GOP Establishment Declares War On Rand Paul’s 2016 Ambitions

Sen. Rand Paul, R-Ky., speaks at the Conservative Political Action Committee annual conference in National Harbor, Md., Friday, March 7, 2014. Friday marks the second day of the annual Conservative Political Action C... Sen. Rand Paul, R-Ky., speaks at the Conservative Political Action Committee annual conference in National Harbor, Md., Friday, March 7, 2014. Friday marks the second day of the annual Conservative Political Action Conference, which brings together prospective presidential candidates, conservative opinion leaders and tea party activists from coast to coast. (AP Photo/Susan Walsh) MORE LESS
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The GOP establishment is wasting no time declaring war on Rand Paul’s presidential ambitions as the Kentucky senator drops a trail of clues that he’s eying a 2016 run for the White House.

The base’s attraction to the son of libertarian iconoclast Ron Paul came into focus last month after the younger Paul won the CPAC straw poll — an imperfect but notable test for president candidates — by a commanding margin. Last weekend, Paul spoke to conservative activists at the Freedom Summit in the key state of New Hampshire about the future of the GOP, telling them the party must win over blacks and Hispanics. His overtures have irked establishment figures, many of whom want to keep Paul as far away from the nomination as possible.

Their beef has a policy flavor and a “winnability” flavor.

Military hawks in the Republican tent resent Paul’s anti-war, anti-intervention, anti-surveillance views. In recent days, they’ve attacked Paul for recently unearthed comments he made in 2009 suggesting former Vice President Dick Cheney used the 9/11 attacks as an excuse to invade Iraq and potentially enrich his former company, the defense contractor Halliburton.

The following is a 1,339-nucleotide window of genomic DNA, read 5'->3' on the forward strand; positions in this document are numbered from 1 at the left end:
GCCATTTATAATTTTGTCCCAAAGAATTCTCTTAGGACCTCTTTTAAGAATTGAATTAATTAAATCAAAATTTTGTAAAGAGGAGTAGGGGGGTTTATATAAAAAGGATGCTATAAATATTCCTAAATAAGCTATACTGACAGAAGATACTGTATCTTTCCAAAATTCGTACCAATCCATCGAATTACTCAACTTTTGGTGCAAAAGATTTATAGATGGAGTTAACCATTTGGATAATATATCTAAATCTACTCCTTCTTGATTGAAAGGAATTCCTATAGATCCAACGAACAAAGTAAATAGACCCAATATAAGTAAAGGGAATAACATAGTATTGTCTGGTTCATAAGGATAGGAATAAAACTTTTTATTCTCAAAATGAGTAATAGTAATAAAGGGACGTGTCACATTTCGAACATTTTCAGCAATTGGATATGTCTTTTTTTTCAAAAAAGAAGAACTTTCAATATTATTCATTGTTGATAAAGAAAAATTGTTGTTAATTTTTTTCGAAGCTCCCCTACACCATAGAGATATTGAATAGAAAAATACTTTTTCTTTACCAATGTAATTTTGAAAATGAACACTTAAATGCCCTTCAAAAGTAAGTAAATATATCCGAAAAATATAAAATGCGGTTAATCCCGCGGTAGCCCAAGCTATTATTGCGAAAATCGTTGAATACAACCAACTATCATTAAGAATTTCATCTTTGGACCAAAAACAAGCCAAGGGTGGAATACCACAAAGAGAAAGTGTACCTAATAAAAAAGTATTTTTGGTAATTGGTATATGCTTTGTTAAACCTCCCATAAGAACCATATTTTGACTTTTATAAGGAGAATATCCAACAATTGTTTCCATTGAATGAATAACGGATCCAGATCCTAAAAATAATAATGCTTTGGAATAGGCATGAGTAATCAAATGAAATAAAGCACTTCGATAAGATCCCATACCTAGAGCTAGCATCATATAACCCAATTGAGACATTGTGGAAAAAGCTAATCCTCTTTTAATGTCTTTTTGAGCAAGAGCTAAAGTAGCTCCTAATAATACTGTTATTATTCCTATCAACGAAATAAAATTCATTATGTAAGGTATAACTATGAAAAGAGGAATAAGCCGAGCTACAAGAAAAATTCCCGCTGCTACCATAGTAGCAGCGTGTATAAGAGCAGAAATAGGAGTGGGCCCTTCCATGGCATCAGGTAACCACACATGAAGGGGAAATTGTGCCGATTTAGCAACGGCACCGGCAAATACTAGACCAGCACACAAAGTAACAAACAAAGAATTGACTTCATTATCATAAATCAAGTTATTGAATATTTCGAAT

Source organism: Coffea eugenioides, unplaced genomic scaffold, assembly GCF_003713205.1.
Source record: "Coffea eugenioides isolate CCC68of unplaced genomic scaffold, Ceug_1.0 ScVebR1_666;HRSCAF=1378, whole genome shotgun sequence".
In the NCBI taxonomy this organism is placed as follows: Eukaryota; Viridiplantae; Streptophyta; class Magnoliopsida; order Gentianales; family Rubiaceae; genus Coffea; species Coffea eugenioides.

National Review editor Rich Lowry equated Paul’s remarks with the “anti-Bush Left,” arguing in a Tuesday piece that the senator’s “instincts sometimes seem more appropriate to a dorm-room bull session than the Situation Room.” Lowry wrote that Paul’s foreign policy views reflected “dewy-eyed foolishness” and were out of step with the party’s mainstream.

A pair of posts at the neo-conservative accused Paul of “courting the truther vote,” referring to conspiracy theorists who believe the Bush administration had prior knowledge of the 9/11 attacks. The website made clear it wasn’t accusing Paul of being a truther, but argued he was playing to the “far left.”

Policy aside, Republican strategists worry that Paul’s history of shady associations and off-color comments make him unelectable.

“He has significant liabilities,” said John Feehery, a Republican operative turned lobbyist. “His father casts a big shadow over his future ambitions. His wholesale attack on the NSA is irresponsible and counter-productive. The pro-Israel wing of the party fundamentally distrusts him.” Feehery allowed that Paul has “shaken up the establishment” on matters like drug laws and has been a “good team player,” making him a “potential leader of the party in the future.”